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Sony KDL-55HX853 - 3D Pictures and Conclusion

John Archer

By John Archer

Reviewed:

Summary

Our Score:

10

User Score:

Dragging ourselves away from the cricket to check out a few Blu-rays, our already extreme enjoyment of the Sony KDL-55HX853 merely grows stronger - chiefly because we’re able to add to the picture talents we’ve already mentioned an absolutely superlative black level response.

Outstanding contrast

Dark scenes have simply never looked better on an edge-lit LED TV, for three reasons. First, the depth of blackness really is profound, getting remarkably near to plasma levels at times. Second, despite this black depth, dark scenes always look detailed and natural, avoiding LCD’s tendency to leave dark scenes looking hollow. And third, all this is achieved while suffering remarkably few of the backlight inconsistencies that usually trouble even the most accomplished edge LED TVs to some degree.

Sony KDL-55HX853

Corners don't suffer with the jets of extra light still quite commonly seen on edge LED TVs, and other cloudy patches only appear under very extreme circumstances - such as when a white logo appears against a black backdrop in the centre or a corner of the screen.

At these moments it did seem that the backlight clouding was slightly more obvious than it was with the 46HX853 - most likely because the edge lighting is having to work harder to cover a larger expanse of screen on the 55in model. But so rare is the sort of video content that gives rise to these backlight clouding issues and so prevalent by comparison are the exceptional strengths of the 55HX853's lighting system that we ultimately struggled to comprehend how Sony has managed to pull off such a logic-defying feat of light management.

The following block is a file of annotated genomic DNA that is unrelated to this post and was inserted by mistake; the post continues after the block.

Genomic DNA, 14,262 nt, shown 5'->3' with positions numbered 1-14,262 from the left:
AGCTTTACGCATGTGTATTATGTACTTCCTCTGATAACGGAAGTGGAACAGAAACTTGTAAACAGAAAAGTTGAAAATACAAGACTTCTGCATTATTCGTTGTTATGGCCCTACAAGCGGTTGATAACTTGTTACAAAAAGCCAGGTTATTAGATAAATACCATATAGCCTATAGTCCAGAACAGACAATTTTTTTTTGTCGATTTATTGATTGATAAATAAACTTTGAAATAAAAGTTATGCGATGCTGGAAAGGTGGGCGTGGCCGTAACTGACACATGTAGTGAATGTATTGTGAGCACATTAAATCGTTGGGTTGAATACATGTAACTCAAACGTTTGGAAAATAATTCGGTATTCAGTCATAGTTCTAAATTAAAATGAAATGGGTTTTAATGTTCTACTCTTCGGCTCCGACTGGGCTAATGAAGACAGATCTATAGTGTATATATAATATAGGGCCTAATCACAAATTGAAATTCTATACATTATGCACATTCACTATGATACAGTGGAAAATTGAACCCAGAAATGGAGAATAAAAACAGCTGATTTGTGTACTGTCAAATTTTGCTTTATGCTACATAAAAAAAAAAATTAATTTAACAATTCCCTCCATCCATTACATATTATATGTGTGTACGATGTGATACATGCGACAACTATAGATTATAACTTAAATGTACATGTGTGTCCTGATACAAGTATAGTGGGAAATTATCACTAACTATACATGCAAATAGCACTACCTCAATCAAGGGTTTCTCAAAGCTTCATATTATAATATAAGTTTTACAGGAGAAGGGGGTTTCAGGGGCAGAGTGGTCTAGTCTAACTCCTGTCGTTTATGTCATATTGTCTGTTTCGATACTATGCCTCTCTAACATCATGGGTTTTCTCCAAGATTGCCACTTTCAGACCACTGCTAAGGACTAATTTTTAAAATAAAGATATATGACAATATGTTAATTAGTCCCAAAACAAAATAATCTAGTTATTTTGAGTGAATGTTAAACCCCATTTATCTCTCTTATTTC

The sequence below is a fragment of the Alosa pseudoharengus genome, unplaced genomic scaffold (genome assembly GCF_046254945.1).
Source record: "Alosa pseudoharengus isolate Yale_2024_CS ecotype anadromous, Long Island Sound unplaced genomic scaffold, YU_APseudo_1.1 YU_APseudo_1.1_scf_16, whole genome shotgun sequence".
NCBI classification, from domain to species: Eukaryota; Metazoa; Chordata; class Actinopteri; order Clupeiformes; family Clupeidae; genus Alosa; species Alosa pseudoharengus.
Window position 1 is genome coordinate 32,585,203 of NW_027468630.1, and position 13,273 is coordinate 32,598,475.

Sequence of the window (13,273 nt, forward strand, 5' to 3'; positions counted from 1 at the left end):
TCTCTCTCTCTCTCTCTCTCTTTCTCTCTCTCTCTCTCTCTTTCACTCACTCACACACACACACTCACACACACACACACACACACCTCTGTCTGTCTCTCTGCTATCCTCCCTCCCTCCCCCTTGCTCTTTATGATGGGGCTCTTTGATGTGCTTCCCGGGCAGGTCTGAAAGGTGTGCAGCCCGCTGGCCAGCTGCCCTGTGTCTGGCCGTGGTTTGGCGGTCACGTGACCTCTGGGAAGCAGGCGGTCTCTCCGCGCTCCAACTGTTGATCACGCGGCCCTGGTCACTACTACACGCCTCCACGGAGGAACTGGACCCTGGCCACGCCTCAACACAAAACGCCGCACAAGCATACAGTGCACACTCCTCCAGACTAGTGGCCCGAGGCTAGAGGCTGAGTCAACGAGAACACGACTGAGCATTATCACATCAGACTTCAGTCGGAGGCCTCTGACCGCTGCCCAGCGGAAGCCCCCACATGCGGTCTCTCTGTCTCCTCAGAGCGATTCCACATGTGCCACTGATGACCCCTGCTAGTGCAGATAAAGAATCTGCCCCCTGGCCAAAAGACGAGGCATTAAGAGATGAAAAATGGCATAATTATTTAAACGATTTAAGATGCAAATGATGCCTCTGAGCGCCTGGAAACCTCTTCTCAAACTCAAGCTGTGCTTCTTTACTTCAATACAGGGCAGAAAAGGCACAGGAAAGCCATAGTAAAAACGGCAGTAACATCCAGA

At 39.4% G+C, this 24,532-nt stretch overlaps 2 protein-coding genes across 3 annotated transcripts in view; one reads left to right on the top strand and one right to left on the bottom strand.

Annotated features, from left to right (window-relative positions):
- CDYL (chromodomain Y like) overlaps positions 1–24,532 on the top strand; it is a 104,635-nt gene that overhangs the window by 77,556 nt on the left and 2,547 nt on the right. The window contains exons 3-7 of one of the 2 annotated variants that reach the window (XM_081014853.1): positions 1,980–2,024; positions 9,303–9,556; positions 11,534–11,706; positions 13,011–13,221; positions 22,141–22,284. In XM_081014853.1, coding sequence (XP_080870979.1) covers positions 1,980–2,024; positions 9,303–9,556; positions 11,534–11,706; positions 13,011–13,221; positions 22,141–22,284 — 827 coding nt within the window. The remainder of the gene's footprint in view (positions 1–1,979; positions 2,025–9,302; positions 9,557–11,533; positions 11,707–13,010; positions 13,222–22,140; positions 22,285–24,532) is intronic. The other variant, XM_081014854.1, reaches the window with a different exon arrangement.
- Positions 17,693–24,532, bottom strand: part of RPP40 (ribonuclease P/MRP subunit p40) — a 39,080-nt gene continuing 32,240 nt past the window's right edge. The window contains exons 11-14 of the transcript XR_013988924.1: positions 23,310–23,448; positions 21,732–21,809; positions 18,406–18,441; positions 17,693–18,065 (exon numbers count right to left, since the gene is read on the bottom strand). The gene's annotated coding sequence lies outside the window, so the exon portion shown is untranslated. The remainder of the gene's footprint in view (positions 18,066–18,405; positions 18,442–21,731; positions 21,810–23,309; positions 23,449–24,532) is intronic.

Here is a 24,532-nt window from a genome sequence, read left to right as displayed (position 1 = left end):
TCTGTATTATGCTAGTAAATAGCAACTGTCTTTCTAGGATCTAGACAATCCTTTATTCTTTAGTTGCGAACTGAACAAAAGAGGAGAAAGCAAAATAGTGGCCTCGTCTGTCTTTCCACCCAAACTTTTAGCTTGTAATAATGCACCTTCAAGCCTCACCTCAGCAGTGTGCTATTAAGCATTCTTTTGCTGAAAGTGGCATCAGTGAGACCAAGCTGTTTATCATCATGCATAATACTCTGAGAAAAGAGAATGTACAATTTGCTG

3D findings

The 55HX853’s 3D pictures aren’t quite as triumphant as its 2D ones. But they’re still mighty fine overall, thanks to their much greater vibrancy, dynamism and sharpness versus previous Sony 3D TVs. The sharpness is particularly startling if you engage Sony’s newly 3D-capable X-Reality Pro system; so much so that we found ourselves using this system pretty much all the time, despite it sometimes making the edges of mid-to-distant objects sometimes look a little over-stark.

The only significant issue with the 55HX853’s 3D pictures - aside from Sony not including any 3D glasses for free with the TV - is that they’re not quite as free of crosstalk as those of one or two rival sets. But the crosstalk is predominantly restricted to distant objects and is also mostly subtle even when it does appear, so even if 3D is important to you we wouldn’t consider the crosstalk anywhere near troubling enough to put us off buying a TV with such outstanding 2D talents.

It almost goes without saying at this point that the Sony KDL-55HX853 is a stunning screen for playing games on. But we should certainly add that it seals its gaming deal with an input lag of under 35ms, which will hardly ever be sufficient to negatively effect your gaming skills.

Sony KDL-55HX853

As if all the 55HX853’s picture achievements weren’t already reason enough to persuade you to cough up the actually very reasonable sum of £1545, then maybe its excellent audio will finally tip the balance for you. Attach that fancy silver bar stand and the power and dynamic range of the soundstage is little short of revelatory by the thin, hissy, muddy audio standards of your typical thin TV. If you don’t use this stand the sound from the speakers built into the TV itself isn’t actually bad, but it has to be said that it’s no match for what you get with the stand in play.